Community When to Break Up with Your Financial Adviser

    When to Break Up with Your Financial Adviser


    When it comes to your financial advisor, breaking up can be hard to do. We all want to be successful at the finish line. But, as runners, we know it can be hard. 

    You may only hear from your advisor when they want to execute a buy or sell order on your portfolio. If you find yourself listening to other financial advice, or looking at your advisor report with a critical eye, you’re probably ready to make a break.

    Financial advisors are in place to help people manage their money and reach their financial goals. They are like coaches who provide a plan so that you can reach that ultimate goal of not only finishing a race—but to help you execute the perfect race plan to be your best on race day. As we all know, the finish line with your investments is retirement. 

    Ben Kaplan after crossing the finish line during Tartan Ottawa International Marathon. (Photo by Richard A. Whittaker/

    We can’t keep moving the finish line.

    Financial advisors can provide a range of financial planning services, from money management and budgeting guidance to investment management. Some financial advisors (like running coaches) have additional certifications or expertise that allow them to help with complex financial topics—such as estate planning, insurance needs or tax preparation. 

    Finding the right financial advisor for your situation is key—doing so means you won’t end up working with an advisor who isn’t a good fit for your financial goals. I liken this to having the right coach who can create a race plan to reach your goal: If you’re training for a 5K, would you run a marathon first?

    Before you start looking for the right advisor, reflect on what you’re hoping to get out of that relationship and decide if you are receiving this service already. 

    If not, it may be time to change financial advisors as they provide a wide range of services. 

    It’s a good idea to know what you need help with before you begin your search. 

    Some advisors may specialize in particular areas of finance, or investment advice, while others may provide holistic help, guiding you on everything from savings goals to retirement and estate planning. The best advisors are in this area—full circle—as the holistic approach makes the most sense when we are talking about life.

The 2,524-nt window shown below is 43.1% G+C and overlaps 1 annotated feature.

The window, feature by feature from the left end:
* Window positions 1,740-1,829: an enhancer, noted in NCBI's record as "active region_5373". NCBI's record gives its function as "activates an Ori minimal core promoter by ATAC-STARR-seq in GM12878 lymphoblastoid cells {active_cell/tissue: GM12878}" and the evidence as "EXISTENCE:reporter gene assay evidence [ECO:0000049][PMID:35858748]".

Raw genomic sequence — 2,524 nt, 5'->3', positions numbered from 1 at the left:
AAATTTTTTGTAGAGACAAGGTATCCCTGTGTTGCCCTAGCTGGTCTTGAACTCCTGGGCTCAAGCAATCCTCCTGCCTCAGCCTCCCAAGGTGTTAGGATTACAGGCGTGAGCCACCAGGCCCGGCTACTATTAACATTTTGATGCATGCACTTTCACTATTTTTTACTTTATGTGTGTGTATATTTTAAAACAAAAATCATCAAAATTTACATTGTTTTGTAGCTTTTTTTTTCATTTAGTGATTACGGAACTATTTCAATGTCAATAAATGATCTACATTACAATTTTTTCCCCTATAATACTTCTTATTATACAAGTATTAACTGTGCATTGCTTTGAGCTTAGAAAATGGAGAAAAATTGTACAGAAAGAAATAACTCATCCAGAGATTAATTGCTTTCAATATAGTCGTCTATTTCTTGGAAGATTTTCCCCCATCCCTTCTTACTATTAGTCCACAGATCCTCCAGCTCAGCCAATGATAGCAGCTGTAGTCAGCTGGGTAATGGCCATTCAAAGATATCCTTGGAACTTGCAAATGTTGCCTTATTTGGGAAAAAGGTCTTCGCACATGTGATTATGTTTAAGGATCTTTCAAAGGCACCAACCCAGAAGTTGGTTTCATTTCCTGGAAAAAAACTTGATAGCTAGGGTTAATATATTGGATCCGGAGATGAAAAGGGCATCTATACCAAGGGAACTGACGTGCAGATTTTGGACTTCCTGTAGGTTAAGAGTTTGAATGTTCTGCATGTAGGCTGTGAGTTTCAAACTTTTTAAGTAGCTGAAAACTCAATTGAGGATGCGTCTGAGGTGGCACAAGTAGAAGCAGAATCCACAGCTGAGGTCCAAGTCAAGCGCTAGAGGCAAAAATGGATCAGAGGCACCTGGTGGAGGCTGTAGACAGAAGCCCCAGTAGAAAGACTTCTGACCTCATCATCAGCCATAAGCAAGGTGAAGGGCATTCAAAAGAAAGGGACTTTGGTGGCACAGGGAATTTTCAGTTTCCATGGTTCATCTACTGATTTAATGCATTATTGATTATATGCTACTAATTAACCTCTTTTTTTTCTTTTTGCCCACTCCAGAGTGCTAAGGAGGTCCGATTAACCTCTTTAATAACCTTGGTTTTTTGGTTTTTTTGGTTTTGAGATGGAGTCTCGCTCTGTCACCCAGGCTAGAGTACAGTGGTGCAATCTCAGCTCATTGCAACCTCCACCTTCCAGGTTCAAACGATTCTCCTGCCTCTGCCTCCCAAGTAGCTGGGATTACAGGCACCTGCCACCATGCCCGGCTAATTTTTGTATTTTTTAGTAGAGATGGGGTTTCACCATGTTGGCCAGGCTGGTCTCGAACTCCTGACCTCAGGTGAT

Identify why you’re looking for financial help by asking the following questions:

    •       Do you need help with a budget?
    •       Do you want help investing?
    •       Would you like to create a financial plan?
    •       Do you have savings goals you need help reaching?
    •       Do you need to get your estate plan in order or create a trust?
    •       Do you need tax help?
    •     Are you interested in holistic financial management?

    Changing financial advisors can feel shameful as it can be seen as a failure on your part to understand the inner workings of your finances. While performance of your retirement savings over time is an obvious metric by which to judge your financial advisor, the relationship often ends for more emotional reasons. If the end result of changing advisors will create a better future for you—and investments moving forward—then you should make a change.

    I’ve done this for 25 years. About the same amount of time I’ve been running and focussing on health and wellness. If you want a confidential, free assessment, reach out anytime.

    I’ve seen so many runner’s lives change. 

    Winston Cook offers financial advice and planning and is a fixture at Canadian road races. For more information, click here.